India says it has no plan to extend coronavirus lockdown as poor struggle

People receive bags of dry rations that are distributed by the government in Jammu, India, on March 29, 2020.
People receive bags of dry rations that are distributed by the government in Jammu, India, on March 29, 2020.PHOTO: EPA-EFE

NEW DELHI (REUTERS) - India has no plans to extend a 21-day lockdown to slow the spread of the coronavirus, the government said on Monday (March 30), as it struggled to keep essential supplies flowing and prevent tens of thousands of out-of-work people fleeing to the countryside.

Prime Minister Narendra Modi ordered the country's 1.3 billion people to remain indoors until April 15, saying that was the only hope to stop the epidemic. But the order has left millions of impoverished Indians jobless and hungry.

Defying the lockdown, hundreds of thousands of workers who live on daily wages left big cities like Delhi and Mumbai on foot for their homes in the countryside, many with families.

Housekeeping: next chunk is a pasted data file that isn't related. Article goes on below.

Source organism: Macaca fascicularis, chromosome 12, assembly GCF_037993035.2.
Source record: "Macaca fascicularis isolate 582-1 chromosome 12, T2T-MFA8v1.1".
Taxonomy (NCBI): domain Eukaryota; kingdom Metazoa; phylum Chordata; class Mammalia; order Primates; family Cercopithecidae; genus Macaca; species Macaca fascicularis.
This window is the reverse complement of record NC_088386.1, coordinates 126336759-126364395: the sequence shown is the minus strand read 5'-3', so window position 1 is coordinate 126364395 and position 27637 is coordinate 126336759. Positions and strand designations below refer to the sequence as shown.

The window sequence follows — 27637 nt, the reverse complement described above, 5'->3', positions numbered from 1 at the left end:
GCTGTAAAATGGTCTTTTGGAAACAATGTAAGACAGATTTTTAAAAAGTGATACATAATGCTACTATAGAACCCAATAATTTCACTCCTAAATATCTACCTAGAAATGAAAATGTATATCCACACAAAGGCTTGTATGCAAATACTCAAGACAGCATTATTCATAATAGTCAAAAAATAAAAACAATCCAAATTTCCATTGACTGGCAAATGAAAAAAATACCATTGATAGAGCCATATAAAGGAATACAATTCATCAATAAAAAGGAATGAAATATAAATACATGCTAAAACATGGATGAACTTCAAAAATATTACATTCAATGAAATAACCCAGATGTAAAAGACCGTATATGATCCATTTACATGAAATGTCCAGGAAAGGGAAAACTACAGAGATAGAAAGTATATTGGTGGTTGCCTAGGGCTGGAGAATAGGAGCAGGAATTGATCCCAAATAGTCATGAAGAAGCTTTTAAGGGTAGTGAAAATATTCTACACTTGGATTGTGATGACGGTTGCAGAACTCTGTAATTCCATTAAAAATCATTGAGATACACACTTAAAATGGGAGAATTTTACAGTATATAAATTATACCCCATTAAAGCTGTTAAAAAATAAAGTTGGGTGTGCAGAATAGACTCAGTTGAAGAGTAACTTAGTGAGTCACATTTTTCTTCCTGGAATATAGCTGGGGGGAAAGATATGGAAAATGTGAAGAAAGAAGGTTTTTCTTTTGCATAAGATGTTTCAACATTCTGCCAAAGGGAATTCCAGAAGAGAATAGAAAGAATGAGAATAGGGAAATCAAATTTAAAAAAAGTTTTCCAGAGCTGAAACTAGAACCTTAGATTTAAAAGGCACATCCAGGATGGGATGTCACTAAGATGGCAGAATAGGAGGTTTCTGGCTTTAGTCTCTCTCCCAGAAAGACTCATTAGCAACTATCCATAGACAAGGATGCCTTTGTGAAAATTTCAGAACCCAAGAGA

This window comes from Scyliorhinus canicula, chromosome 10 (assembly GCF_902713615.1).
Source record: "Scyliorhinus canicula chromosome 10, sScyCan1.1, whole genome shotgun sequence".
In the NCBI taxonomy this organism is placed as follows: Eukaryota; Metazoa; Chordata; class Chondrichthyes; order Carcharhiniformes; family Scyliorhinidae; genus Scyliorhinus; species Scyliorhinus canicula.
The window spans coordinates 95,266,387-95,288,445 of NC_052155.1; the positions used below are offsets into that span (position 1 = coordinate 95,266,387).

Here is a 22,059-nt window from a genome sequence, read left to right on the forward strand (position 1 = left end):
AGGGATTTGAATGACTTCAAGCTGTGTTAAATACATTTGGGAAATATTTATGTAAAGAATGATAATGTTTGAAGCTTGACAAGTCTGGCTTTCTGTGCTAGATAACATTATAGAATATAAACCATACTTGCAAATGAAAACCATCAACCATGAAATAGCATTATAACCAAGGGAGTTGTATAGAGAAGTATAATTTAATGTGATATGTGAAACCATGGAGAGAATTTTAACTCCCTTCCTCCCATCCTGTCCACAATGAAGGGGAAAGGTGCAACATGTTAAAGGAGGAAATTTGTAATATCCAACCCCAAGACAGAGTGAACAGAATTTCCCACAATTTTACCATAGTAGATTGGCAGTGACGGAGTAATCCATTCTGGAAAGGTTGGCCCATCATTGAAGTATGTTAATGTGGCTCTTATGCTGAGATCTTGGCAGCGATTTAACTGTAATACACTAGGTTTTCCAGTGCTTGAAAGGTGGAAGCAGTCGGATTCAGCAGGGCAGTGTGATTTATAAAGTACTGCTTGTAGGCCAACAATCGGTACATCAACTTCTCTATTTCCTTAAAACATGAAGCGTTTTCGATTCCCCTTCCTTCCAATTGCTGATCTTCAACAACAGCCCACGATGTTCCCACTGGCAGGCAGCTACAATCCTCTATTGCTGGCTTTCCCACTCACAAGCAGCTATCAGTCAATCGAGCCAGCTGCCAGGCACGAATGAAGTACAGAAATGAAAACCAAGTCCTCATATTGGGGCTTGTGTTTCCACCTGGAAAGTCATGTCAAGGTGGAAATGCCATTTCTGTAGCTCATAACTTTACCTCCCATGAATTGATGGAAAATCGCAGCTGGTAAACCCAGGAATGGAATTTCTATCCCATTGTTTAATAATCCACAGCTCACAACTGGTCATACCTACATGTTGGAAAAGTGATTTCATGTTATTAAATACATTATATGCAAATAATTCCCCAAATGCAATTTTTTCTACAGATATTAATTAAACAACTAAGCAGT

They said they had no food or money.

Cabinet Secretary Rajiv Gauba told Reuters partner, ANI, that there was no plan to extend the shutdown beyond the three weeks, rejecting reports that a prolonged closure was likely.

India has 1,071 cases of the coronavirus of whom 29 have died, the health ministry said on Monday. The numbers are small compared with the United States, Italy and China, but health officials say India is weeks away from a major surge in cases that could overwhelm its weak public health system.

Neighbouring Nepal, however, announced it would extend its shutdown for another week beginning on Tuesday. The landlocked country has had only five cases of the virus and no deaths, but it is concerned the virus will spread as people start travelling.

"If the lockdown is not extended then the movement of people increases raising the risk of more virus cases," said Mr Surya Thapa, an aide to Nepal Prime Minister K.P. Sharma Oli.

A major concern in India is that the hundreds of thousands of workers going home will spread the virus deep into the hinterland, said a top health official.

 
 
 

"It's an evolving situation with daily new challenges coming up like having migratory populations moving from one place to another. Like non-affected states, adjoining affected states," said Dr S.K. Singh, director of the National Centre for Disease Control, which investigates and recommends control measures for outbreaks.

The government on Sunday ordered the authorities in states to stop the migrant workers from moving and to set up shelters on highways where stranded people can get access to food and water until the lockdown is lifted.